No. 4 // Good Days. Bad Days. And when it's both, at the same time.

I woke up yesterday feeling pretty defeated. It didn't make any sense but there it was.

The past week we've been riding high on the exuberant nature that is reaching the end of the agency to-do list and officially being listed "in the book". This should be a celebratory moment. One with champagne and high-fives and just an intense relief to having completed ALL the steps necessary to become a waiting family. 

It should feel like that but there I was, feeling that the one thing I want most in the world was so, so far away from my current state.. 

And to be completely honest, I didn't want to write this post or own up to these feelings because they feel so impossible to try to convey in a way that doesn't feel like I'm asking for sympathy and, well, they are just tough; both to experience and to communicate. We have so much to be thankful for and so many reasons to be hopeful and it genuinely feels self-indulgent to even acknowledge experiencing these days of "off" but they do exist. And I think it's important to at least give a nod of recognition of them because not only do I hope I'm not alone in these emotions but I know that they can be hard for even our closest friends and family to understand (especially with how infrequently I talk about them). 

To put it simply, most days I'm fine. More than fine. Happiest Oho on the block. Until the day we have that little one in our arms, there likely will always be an undercurrent of wishing and hoping but most days I jump out of bed before the sun, ready to tackle to-do lists and whatever life has in store for me.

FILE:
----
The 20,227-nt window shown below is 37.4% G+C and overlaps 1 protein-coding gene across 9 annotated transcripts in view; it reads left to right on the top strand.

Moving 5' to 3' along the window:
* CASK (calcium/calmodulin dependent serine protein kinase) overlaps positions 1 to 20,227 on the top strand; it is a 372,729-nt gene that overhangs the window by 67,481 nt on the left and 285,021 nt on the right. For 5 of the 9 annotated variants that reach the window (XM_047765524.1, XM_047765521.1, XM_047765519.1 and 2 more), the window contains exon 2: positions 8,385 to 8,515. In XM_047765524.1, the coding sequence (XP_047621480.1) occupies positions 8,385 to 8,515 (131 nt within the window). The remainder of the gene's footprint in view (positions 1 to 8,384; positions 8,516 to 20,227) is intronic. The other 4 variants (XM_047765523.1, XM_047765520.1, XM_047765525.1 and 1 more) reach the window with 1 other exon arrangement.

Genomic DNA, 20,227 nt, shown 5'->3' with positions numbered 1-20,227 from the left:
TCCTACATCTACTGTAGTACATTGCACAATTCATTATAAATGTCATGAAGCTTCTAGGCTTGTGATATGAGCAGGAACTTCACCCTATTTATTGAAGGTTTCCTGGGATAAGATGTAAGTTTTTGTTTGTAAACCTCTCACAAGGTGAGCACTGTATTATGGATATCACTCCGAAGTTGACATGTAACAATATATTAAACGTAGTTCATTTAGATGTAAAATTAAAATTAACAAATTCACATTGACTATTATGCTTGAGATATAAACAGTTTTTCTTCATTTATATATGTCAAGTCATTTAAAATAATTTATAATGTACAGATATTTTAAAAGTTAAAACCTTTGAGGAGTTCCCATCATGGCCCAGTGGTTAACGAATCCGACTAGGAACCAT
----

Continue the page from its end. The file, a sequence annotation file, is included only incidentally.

And then there are days where the longing of motherhood is so painfully acute and unfulfilled that it is hard for me to shake the emptiness of that. 

The depths to which I long to be a mom took me by surprise. For someone who started out not knowing if that would ever be in my future, I am continually astonished at how vivid that desire feels in my heart in this time of waiting. 

Yesterday, in the pains of a day that felt off-kilter caused by nothing other than just being like every other day, there's nothing to do but just to live that particular day, give that longing to God and hope that tomorrow feels differently.

It's not the easy answer. The easy answer is to fix. To try and do something that furthers our journey and gets us that much closer to our desire. The easy answer is to view our situation from the negative - to see all the ways in which we have felt wronged. Four years of infertility, medical & adoption costs, heartache and still, those empty arms that long to spend sleepless nights snuggling a newborn, changing diapers and wrestling with parental angst.
The hard answer is simply trusting that God is working when it feels like nothing is happening. To trust that, ultimately, nothing we say or do or write or print has any bearing on who our Mini Oho is meant to be. To know that "fixing" won't actually fix anything and certainly won't make it happen any faster. To view the past 4 years as a time where our marriage faced it's biggest and baddest hardship to date and came out fortified in a way that brings me to tears just thinking about it. To acknowledge that yes, the last four years have been brutal but they've made us more resilient, given us a sense of humor in impossible situations and have been preparing our hearts to be parents to this little one in a way that will be necessary. 

As a person who is utterly human, on days that are hard I want the easy answer. To fix. To be allowed to indulge in feelings of unfairness. But I know, for myself, the only way to kick myself out of those feelings of "off" is to accept that longing exists inside our hearts but know the wait has a purpose. 

So today, this morning, I am choosing to live the hard answer. Trusting when it's hard. And living inside of a verse that has become a stronghold in my life, Isaiah 58:11. 

β€œAnd the LORD will guide you continually and satisfy your desire in scorched places and make your bones strong; and you shall be like a watered garden, like a spring of water, whose waters do not fail.”


Melissa Oholendt